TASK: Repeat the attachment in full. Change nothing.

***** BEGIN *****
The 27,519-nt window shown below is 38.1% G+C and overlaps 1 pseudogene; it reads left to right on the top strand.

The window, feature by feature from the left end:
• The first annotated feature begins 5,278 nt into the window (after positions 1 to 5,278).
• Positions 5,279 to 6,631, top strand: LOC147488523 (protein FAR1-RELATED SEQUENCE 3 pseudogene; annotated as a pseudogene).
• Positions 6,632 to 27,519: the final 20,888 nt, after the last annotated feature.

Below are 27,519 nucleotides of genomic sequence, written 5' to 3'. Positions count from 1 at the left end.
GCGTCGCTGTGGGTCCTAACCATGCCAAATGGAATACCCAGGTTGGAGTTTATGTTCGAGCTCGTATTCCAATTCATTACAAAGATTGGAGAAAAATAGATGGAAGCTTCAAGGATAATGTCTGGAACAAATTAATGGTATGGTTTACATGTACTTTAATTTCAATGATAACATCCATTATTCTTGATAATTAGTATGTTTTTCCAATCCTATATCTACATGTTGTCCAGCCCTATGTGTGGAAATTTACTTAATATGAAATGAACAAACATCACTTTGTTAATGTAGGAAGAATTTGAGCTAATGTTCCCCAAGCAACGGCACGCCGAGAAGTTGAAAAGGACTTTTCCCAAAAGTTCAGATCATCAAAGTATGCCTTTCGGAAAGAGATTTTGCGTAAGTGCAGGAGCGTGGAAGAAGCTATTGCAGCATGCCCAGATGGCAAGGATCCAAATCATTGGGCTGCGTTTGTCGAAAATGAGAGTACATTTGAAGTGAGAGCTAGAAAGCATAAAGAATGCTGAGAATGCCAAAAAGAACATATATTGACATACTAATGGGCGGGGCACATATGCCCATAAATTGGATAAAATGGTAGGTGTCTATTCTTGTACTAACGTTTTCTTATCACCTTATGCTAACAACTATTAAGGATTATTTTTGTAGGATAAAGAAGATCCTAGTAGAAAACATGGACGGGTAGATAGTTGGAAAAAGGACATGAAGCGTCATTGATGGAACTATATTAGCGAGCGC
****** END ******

The 27,519-nt window shown below is 38.1% G+C and overlaps 1 pseudogene; it reads left to right on the top strand.

The window, feature by feature from the left end:
• The first annotated feature begins 5,278 nt into the window (after positions 1 to 5,278).
• Positions 5,279 to 6,631, top strand: LOC147488523 (protein FAR1-RELATED SEQUENCE 3 pseudogene; annotated as a pseudogene).
• Positions 6,632 to 27,519: the final 20,888 nt, after the last annotated feature.

Below are 27,519 nucleotides of genomic sequence, written 5' to 3'. Positions count from 1 at the left end.
GCGTCGCTGTGGGTCCTAACCATGCCAAATGGAATACCCAGGTTGGAGTTTATGTTCGAGCTCGTATTCCAATTCATTACAAAGATTGGAGAAAAATAGATGGAAGCTTCAAGGATAATGTCTGGAACAAATTAATGGTATGGTTTACATGTACTTTAATTTCAATGATAACATCCATTATTCTTGATAATTAGTATGTTTTTCCAATCCTATATCTACATGTTGTCCAGCCCTATGTGTGGAAATTTACTTAATATGAAATGAACAAACATCACTTTGTTAATGTAGGAAGAATTTGAGCTAATGTTCCCCAAGCAACGGCACGCCGAGAAGTTGAAAAGGACTTTTCCCAAAAGTTCAGATCATCAAAGTATGCCTTTCGGAAAGAGATTTTGCGTAAGTGCAGGAGCGTGGAAGAAGCTATTGCAGCATGCCCAGATGGCAAGGATCCAAATCATTGGGCTGCGTTTGTCGAAAATGAGAGTACATTTGAAGTGAGAGCTAGAAAGCATAAAGAATGCTGAGAATGCCAAAAAGAACATATATTGACATACTAATGGGCGGGGCACATATGCCCATAAATTGGATAAAATGGTAGGTGTCTATTCTTGTACTAACGTTTTCTTATCACCTTATGCTAACAACTATTAAGGATTATTTTTGTAGGATAAAGAAGATCCTAGTAGAAAACATGGACGGGTAGATAGTTGGAAAAAGGACATGAAGCGTCATTGATGGAACTATATTAGCGAGCGC